In June 2022, I visited Plymouth, MA and found it to be a wonderful town rich in history, culture, and literature. I have never been here before, and in fact, my only prior New England experience was in Vermont. As happens with many people, especially Westerners accustomed to being awe-stricken by 120-year old history, I instantly fell in love with New England. Being able to visit places I had only read about in books made the history, the literature, and the places feel truly real for me. To visit Plymouth and talk to the historians there, I was reminded of the incredible stories in American history, the struggles that our ancestors managed, and how these experiences became the themes we still see in American literature. I hope to visit again sometime and dig deeper into the places, the stories, and the people who lived there.
Two Ships, One Landing
For over 12 years, a congregation of English religious separatists lived in poverty in Holland. They did backbreaking labor and lived in fear of civil unrest, religious prejudice, and ongoing poverty. They left England having been found out as members of an illegal religious group after unsuccessfully attempting to reform the English church to fit their wishes.
These religious fanatics were outcasts in their own England and in their adopted country of Holland. They decided to try a new path and sail across the ocean, as few English had done before, and leave Europe altogether for the New World. Their leaders envisioned themselves as the Biblical Jews left Babylon for Jerusalem when they planned to set sail for the New World.
They hired two ships, the Speedwell and the Mayflower. The Speedwell took the Puritans from Holland to England to be outfitted before leaving Europe. Only the Mayflower sailed, as the Speedwell sprung several leaks that required lengthy repairs and was eventually left behind. Only the Mayflower sailed and with only 65 Pilgrims of the original 400 Pilgrims.
Families were separated, some forever, as they said their goodbyes and sent the fittest of the Pilgrims away. "A flood of tears was poured out. Those not sailing accompanied us to the ship, but were not able to speak to one another for the abundance of sorrow before parting."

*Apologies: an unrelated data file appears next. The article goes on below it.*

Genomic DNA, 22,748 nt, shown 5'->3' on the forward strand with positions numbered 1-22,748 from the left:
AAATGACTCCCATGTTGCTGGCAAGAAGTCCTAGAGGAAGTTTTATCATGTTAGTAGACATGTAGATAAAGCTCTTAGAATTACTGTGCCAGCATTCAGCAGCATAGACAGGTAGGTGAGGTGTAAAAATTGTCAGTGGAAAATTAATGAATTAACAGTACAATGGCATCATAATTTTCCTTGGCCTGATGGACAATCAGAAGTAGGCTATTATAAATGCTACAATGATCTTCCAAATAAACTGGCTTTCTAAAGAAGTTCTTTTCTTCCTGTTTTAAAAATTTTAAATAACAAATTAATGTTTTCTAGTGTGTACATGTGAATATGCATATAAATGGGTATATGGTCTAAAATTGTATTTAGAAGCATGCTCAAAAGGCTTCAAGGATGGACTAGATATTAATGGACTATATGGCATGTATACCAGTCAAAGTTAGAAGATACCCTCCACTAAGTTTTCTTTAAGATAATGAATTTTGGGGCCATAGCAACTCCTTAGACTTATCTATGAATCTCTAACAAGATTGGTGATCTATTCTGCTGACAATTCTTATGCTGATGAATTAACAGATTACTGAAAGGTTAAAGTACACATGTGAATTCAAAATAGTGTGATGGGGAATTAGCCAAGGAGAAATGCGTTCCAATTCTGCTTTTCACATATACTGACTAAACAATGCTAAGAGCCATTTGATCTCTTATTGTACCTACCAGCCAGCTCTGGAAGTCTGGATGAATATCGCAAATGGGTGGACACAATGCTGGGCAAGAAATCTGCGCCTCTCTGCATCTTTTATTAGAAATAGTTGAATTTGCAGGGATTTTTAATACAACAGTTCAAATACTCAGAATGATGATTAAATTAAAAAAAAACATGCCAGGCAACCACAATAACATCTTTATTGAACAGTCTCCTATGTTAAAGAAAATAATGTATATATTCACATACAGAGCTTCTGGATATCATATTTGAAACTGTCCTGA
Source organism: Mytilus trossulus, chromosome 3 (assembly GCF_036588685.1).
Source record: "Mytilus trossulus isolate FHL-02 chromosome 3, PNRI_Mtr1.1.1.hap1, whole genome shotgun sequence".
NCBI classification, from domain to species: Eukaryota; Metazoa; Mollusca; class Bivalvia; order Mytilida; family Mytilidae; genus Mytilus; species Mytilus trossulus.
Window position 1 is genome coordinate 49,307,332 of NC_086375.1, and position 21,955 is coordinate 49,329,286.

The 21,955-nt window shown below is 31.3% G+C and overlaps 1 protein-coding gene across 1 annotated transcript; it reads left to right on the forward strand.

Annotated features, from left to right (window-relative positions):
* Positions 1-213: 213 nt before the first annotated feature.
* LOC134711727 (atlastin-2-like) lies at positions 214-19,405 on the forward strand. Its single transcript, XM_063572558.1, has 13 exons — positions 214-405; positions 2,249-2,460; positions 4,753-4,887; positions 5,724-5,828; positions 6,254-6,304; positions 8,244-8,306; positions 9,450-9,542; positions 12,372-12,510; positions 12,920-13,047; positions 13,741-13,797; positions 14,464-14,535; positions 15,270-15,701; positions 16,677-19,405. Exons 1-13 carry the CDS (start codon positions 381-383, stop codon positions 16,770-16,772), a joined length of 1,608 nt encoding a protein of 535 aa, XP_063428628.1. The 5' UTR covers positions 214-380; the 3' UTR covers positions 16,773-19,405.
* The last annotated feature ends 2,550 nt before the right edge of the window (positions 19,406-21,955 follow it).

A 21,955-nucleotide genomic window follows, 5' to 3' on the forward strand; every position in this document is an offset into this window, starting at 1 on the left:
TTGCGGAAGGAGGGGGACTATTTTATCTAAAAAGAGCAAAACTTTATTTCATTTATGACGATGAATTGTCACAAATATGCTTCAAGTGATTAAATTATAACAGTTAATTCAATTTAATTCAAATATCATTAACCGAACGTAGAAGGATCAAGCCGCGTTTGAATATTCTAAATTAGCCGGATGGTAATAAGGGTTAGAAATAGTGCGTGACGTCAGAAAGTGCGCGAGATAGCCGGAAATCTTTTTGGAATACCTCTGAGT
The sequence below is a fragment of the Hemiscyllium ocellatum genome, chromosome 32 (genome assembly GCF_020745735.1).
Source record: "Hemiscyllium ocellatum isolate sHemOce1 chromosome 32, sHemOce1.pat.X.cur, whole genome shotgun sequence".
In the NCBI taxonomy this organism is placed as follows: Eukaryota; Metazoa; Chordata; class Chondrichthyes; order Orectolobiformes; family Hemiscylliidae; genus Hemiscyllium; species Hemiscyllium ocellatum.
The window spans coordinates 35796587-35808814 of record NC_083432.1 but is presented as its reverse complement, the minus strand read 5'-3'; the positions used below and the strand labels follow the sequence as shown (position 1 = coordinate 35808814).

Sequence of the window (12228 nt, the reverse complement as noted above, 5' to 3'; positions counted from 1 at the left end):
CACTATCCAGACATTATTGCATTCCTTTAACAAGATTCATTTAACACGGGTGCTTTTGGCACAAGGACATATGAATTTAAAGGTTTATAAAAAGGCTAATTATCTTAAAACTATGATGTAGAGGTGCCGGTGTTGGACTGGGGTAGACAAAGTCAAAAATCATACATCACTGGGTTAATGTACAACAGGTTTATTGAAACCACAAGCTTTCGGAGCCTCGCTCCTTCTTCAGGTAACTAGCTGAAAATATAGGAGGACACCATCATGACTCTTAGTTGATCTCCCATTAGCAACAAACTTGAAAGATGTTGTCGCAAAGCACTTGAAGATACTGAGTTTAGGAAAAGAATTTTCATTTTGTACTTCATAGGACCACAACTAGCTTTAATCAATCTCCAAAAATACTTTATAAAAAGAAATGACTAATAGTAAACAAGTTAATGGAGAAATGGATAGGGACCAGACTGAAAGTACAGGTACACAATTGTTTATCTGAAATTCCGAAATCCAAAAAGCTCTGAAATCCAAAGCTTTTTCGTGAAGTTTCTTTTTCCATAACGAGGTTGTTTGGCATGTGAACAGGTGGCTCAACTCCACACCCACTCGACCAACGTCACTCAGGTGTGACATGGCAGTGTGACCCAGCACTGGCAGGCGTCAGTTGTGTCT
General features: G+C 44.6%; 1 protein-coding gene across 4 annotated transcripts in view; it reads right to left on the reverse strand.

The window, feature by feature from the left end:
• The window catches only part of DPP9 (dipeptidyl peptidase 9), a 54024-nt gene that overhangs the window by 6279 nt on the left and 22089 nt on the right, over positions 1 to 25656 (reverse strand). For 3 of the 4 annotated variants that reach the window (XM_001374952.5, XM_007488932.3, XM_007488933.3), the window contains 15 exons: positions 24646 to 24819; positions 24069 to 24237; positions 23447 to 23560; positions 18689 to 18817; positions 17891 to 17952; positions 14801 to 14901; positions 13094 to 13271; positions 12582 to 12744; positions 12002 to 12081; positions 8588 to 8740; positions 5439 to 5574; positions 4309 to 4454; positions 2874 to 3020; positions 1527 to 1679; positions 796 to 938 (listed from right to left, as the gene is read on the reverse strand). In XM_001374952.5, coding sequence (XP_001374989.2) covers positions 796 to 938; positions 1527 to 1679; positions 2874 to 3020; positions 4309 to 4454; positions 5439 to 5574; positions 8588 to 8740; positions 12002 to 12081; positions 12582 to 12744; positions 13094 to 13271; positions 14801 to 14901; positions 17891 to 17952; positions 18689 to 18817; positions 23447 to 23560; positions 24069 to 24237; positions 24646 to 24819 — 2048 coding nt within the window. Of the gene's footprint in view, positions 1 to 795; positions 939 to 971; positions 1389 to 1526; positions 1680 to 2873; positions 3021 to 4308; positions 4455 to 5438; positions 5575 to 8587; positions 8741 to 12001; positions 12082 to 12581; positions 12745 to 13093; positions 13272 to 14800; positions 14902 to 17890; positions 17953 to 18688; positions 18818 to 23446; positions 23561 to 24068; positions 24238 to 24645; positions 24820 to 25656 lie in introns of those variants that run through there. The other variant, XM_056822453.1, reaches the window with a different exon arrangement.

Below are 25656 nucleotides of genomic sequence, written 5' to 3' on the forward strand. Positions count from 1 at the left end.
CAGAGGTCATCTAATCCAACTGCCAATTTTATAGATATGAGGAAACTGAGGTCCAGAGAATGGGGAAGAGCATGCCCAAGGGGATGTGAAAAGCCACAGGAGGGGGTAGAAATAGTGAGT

The Mayflower was only 1600 square feet but housed 65 Puritans and 37 non-Puritan passengers, which the Puritans referenced as “Strangers”, plus about 30 crew. Many of the “Strangers” intended to be let out at the Virginia Colony but were released in Plymouth instead. To put it mildly, the voyage must have been miserable. Not only were the passengers desperately cramped below deck, they were trapped there unable to go above deck where the 30 crew members worked to keep the ship afloat.
America Began in Misery and Gratitude
Crying babies, moaning sick people, and arguing workmen is what the passengers endured for two months until landing near Cape Cod. Not only that, but a third of the passengers weren’t Puritans. They didn’t share the religious zeal of the original passengers and sought work, resources, and fortune on their voyage. The Puritans and Strangers bickered about everything from resource management to decision making. In an effort to bring peace and organization between the two groups, they agreed to the Mayflower Compact: the first attempt at democratic self-governance in the New World.
Then things got much, much worse. When the English passengers arrived, they found frozen ground, below-zero temperatures, and an inhospitable land unlike anything they had seen before. They were unprepared for what came next—disease. Scurvy, pneumonia, and tuberculosis ravaged the passengers and crew alike. Though Captain Jones intended to return to England as soon as the passengers found a settlement site, he couldn’t set sail with most of his crew ill.